While it announces its location (the Biennale gardens) in its title, Steve McQueen’s 40 minute film work, ‘Giardini,’ is disconcertingly filmed in Winter to none of the sun and honey-bush, and to none of the crowds, of the Summer gardens which greet us now. McQueen has banked on our disquiet, and it works. There are images (here), which recur, of doberman dogs trawling the scent of something on the ground, like blood hounds. They could be wild but for their sleek coats and refined bodies. We could be in London, dreary with rain, urban refuse and old columns. The desolation is sinister and McQueen pairs it with the roaring sound of crowds, as of a football match. But the only sign of people here, apart from two liminal figures whose seeming confrontation resolves into an embrace, is the luxury cruise ship that parades past once on the lagoon, as they do daily by the dozen.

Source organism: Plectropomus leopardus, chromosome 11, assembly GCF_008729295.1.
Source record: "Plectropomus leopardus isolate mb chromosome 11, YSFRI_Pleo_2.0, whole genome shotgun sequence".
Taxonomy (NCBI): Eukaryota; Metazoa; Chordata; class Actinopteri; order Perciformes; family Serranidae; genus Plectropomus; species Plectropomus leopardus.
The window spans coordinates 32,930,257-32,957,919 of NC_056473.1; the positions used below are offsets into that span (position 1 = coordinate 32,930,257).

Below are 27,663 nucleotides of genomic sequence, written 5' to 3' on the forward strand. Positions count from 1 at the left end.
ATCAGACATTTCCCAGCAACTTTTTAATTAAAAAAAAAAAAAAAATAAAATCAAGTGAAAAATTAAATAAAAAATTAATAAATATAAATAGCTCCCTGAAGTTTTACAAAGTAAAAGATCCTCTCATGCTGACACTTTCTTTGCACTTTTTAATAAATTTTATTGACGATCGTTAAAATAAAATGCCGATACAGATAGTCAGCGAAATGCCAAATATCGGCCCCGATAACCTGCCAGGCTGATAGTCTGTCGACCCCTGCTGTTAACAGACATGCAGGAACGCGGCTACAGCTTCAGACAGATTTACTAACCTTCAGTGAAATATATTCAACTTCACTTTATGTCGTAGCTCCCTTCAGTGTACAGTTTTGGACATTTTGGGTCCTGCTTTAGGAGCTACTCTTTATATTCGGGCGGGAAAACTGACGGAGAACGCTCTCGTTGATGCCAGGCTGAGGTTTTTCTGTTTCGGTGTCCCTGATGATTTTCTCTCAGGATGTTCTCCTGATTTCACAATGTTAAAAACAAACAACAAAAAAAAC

But there is also hush as we cut to film versions of ‘still life,’ sometimes paired as diptychs on a split screen: multi-coloured confetti in wet pebbles, a wood-spider on moss, a red insect on a yellow flower. So is borne out McQueen’s stated interest in really looking, and there is an object lesson in what we are here to do in the name of art.